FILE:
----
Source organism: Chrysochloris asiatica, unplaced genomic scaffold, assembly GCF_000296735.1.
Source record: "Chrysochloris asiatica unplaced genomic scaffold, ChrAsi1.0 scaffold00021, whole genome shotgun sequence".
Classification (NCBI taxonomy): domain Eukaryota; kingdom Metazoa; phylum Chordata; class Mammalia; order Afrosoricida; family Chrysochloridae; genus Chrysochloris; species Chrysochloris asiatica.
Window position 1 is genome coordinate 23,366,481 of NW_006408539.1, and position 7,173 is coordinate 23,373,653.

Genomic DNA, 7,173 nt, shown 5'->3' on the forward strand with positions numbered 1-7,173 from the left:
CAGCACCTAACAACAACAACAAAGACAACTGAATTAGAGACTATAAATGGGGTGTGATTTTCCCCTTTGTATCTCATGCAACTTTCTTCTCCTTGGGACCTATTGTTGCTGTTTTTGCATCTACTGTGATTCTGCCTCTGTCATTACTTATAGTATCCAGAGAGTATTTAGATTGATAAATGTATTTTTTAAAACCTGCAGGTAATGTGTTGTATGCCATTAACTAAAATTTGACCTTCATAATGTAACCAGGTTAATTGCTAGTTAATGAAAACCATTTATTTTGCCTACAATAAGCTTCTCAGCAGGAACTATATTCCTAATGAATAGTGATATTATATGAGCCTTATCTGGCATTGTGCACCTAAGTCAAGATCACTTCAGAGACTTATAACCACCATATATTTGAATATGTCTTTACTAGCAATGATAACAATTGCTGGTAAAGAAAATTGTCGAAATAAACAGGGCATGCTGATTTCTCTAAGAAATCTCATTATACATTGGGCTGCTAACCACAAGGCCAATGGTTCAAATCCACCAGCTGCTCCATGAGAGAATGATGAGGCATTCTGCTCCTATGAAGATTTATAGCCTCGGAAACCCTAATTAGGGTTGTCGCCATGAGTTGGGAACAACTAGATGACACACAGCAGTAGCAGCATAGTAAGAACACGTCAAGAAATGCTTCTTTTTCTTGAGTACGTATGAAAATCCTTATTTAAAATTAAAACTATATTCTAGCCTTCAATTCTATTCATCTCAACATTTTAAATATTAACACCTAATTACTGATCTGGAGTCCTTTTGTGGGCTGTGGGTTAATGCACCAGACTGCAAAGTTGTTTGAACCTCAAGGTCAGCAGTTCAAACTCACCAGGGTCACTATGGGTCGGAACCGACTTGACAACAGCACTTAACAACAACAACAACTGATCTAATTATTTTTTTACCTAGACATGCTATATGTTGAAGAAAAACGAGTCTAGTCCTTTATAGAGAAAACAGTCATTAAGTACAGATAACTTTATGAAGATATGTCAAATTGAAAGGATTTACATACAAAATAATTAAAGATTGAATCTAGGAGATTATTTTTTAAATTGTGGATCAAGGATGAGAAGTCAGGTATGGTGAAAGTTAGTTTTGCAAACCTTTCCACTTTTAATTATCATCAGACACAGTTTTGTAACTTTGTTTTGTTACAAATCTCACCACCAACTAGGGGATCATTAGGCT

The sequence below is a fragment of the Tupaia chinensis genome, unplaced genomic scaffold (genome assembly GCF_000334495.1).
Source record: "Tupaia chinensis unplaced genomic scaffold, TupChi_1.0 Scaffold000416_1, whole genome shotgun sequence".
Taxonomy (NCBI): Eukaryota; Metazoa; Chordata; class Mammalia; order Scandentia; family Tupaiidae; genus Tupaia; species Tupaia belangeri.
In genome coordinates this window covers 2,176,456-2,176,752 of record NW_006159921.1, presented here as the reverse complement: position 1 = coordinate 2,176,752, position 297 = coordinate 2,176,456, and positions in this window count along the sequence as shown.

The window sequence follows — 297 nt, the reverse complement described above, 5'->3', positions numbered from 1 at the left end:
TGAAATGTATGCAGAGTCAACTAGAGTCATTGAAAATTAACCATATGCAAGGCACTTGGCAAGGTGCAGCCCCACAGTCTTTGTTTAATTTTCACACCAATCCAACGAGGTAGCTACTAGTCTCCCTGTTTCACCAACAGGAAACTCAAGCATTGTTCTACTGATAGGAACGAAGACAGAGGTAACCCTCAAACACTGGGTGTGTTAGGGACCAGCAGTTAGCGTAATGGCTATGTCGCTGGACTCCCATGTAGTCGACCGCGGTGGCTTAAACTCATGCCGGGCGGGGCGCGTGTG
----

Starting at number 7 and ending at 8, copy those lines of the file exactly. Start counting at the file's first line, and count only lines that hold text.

The sequence below is a fragment of the Tupaia chinensis genome, unplaced genomic scaffold (genome assembly GCF_000334495.1).
Source record: "Tupaia chinensis unplaced genomic scaffold, TupChi_1.0 Scaffold000416_1, whole genome shotgun sequence".